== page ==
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mom@shiloh

I envy people who......

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seem to be confident in setting boundaries.  

Me:  "Well, maybe I should just take on this one extra task. I could probably fit it in. Somewhere. Maybe I'm just being selfish and unwilling to serve."  

Other people: "No."  

Now, why can't I do that?  🙂

 

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😄
I think most of us who set firm boundaries have reached the breaking point, fell head first over it, and been electrocuted by the demands of others in a pit of servitude.  There was a time I took on EVERYTHING.  Now my motto is simply, "I'll show up."  When I do choose to take on something it's because I've carefully thought it out and weighed the demands that it makes on my family.  It's not just me. It's me taking away from the things I do with them and so they lose out, too.

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Ha. I have no problem saying no, but I still wonder if I'm being selfish in my unwillingness to serve. (But then I decide that it's okay if I am.)

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Oh, it takes so much practice. I used to take on way too much and finally reached the breaking point.

If it's hard for you to just say no, say "I'll check my calendar and get back with you." That buys you time and physical and emotional distance. Much easier to say no when the person's not in your face, tugging your heartstrings. If you're inclined to say yes, use the extra time to really think it through.

Sometimes it helps to ask myself if my DH would feel bad about saying no (I'm thinking especially about volunteering at church or school). Once in a while he does do extra things, but for the most part he has a full time job and simply can't take on more, and doesn't give a fig if someone thinks he should. Well, as a SAHM with kids who aren't school age yet, I have a full time job too, so why should I feel bad if I can't work more stuff into my schedule.

Finally, don't compare yourself with someone else, or let others compare you to someone else. They may have more free time, more passion for the work, or maybe their job or family is being neglected, or they're about to burn out. 

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It really does help if there is something that makes you say no that's concrete, like a scheduling conflict. I've had to say no to lots of things I wanted to say yes to when my kids were little--my DH works weird hours, and I would be asked to do things that didn't include childcare, or we'd say no to sport activities because the kids would've had games on different nights, and I couldn't be in two places at once. It was nice to have that training, though I have to say that I didn't find that time of life or bucking everything that others were doing to be much fun at the time.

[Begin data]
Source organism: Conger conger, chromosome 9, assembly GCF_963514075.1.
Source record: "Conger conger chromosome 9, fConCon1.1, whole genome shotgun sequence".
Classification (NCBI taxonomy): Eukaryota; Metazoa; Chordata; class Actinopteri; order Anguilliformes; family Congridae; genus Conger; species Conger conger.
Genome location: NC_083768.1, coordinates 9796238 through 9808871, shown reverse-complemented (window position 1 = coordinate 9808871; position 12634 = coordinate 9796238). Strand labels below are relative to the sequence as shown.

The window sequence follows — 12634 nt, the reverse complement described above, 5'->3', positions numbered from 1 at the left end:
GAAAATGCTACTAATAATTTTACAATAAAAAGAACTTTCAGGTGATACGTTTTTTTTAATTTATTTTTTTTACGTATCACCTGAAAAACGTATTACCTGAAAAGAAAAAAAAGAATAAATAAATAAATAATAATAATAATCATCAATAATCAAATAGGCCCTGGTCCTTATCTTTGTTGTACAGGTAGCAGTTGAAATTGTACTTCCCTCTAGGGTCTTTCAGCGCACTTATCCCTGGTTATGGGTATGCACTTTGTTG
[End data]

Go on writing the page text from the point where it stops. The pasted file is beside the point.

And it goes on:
Maybe you can harness some of the downsides to saying yes and make them seem more concrete to you--writing yourself notes, or whatever it takes. At the same time, maybe you can make what you want to say yes to very real to yourself and tell yourself you're saving your personal investment for those things. It might even make you more likely to pursue those things and enjoy them! If you combine the ideas, you might be able to make a rubric for saying yes or no with criteria like, "Is this a one-time thing?" It might not capture all the nuances you'd like, but getting deal breaking or goal-meeting criteria in there could be really helpful.

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I think part of it is I grew up with a dad who literally said yes to everything and it severely impacted our time/relationship with him. Even into adulthood, he couldn’t fly out to see my family because he had to help an elderly lady take care of her CAT. So I’m pretty ruthless about prioritizing my family over the rest of the world. 

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1 hour ago, Pawz4me said:

It's a learned skill for most of us, I think.

Yes. Definitely a learned skill. I look back and wonder how and WHY I did all those things. My dh has been very helpful in pointing out when I'm trying to take on too much. 

I need a good balance of things to do or I get bored and in a rut, though. It's finding that perfect balance that can be tricky.

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Repeating the chorus - it is a learned skill!  I sucked at it for years until I couldn’t afford to suck anymore.  I literally had to start saying no, and have been saying no to most things ever since, with decreasing amounts of commentary justifying why.

I think my husband came out of the womb with this skill, but he is unusually impervious to social pressure.

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Sometimes I think I radiate a “No” vibe because I don’t get asked special requests very often. 

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Think of "no" as a kindness.

I have someone in my life who says "yes" when they should say "no".  I definitely pick up on the "oh why did I say yes?!??" vibe and also suffer the consequences if said person puts off the thing they agreed to do.

Also, the thing you say "no" to might be something meant for another.

Giving a truthful straight answer and giving space for others to serve is a kindness!!

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Our family has a habit of saying "yes" because they like to help.  Of the two who have learned to say "no" fairly easily, they are the two who are just hardwired differently.  They're very practical, more black and white.  I think it's easier for them to see how much they can handle.  Of the one who eventually learned to say "no," it's because she finally realized that her health couldn't keep up.

I must radiate a "no" vibe too though, because usually the only requests I get are ones I can quite easily do.  🙂 

 

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I have been having to say no more often lately because I am burnt out on volunteering.  It actually was pretty easy once I did it the first time.  However, I have to be careful not to just say no as a automatic reaction to being asked things.  Volunteers are important to keep things running in many activities, if everyone says no then there is no activity.  So, I have learned to weigh the pros and cons before giving a response, unless I already know that it is not something that works for me.

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I was hyper cautious since birth and it seems genetic somehow. However I have a toxic uncle and one of his sons is toxic too so I have lots of practice in childhood to “stand my ground”. 

As for feeling selfish, I have learned the hard way to see it as self preservation. If I am unhealthy or burn out, I can’t take care of my family and help others. Also a “No” means I don’t leave friends hanging and they could ask others for help. 

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It's a learned skill for me, too.